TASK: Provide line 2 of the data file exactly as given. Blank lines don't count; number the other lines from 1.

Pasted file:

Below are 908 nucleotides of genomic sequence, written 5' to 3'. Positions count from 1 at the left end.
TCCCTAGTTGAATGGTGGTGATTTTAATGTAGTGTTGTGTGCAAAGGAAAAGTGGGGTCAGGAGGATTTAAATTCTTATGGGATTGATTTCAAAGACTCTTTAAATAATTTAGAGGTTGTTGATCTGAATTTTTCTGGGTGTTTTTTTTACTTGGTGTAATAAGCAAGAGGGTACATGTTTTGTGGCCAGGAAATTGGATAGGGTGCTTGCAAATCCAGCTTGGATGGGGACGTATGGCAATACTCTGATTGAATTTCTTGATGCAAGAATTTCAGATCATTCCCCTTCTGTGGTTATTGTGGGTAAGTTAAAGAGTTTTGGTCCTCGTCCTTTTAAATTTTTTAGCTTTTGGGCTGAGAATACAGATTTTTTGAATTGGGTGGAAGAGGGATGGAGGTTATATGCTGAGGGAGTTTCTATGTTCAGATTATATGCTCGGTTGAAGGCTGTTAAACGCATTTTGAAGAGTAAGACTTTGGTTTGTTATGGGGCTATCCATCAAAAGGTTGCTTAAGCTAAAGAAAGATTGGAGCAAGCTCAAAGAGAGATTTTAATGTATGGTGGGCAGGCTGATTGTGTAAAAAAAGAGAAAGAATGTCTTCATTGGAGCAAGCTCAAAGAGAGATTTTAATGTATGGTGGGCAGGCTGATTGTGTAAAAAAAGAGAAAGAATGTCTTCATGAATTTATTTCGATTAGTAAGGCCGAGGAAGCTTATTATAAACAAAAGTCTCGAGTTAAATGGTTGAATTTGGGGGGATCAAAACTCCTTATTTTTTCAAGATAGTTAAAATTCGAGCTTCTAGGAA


TCCCTAGTTGAATGGTGGTGATTTTAATGTAGTGTTGTGTGCAAAGGAAAAGTGGGGTCAGGAGGATTTAAATTCTTATGGGATTGATTTCAAAGACTCTTTAAATAATTTAGAGGTTGTTGATCTGAATTTTTCTGGGTGTTTTTTTTACTTGGTGTAATAAGCAAGAGGGTACATGTTTTGTGGCCAGGAAATTGGATAGGGTGCTTGCAAATCCAGCTTGGATGGGGACGTATGGCAATACTCTGATTGAATTTCTTGATGCAAGAATTTCAGATCATTCCCCTTCTGTGGTTATTGTGGGTAAGTTAAAGAGTTTTGGTCCTCGTCCTTTTAAATTTTTTAGCTTTTGGGCTGAGAATACAGATTTTTTGAATTGGGTGGAAGAGGGATGGAGGTTATATGCTGAGGGAGTTTCTATGTTCAGATTATATGCTCGGTTGAAGGCTGTTAAACGCATTTTGAAGAGTAAGACTTTGGTTTGTTATGGGGCTATCCATCAAAAGGTTGCTTAAGCTAAAGAAAGATTGGAGCAAGCTCAAAGAGAGATTTTAATGTATGGTGGGCAGGCTGATTGTGTAAAAAAAGAGAAAGAATGTCTTCATTGGAGCAAGCTCAAAGAGAGATTTTAATGTATGGTGGGCAGGCTGATTGTGTAAAAAAAGAGAAAGAATGTCTTCATGAATTTATTTCGATTAGTAAGGCCGAGGAAGCTTATTATAAACAAAAGTCTCGAGTTAAATGGTTGAATTTGGGGGGATCAAAACTCCTTATTTTTTCAAGATAGTTAAAATTCGAGCTTCTAGGAA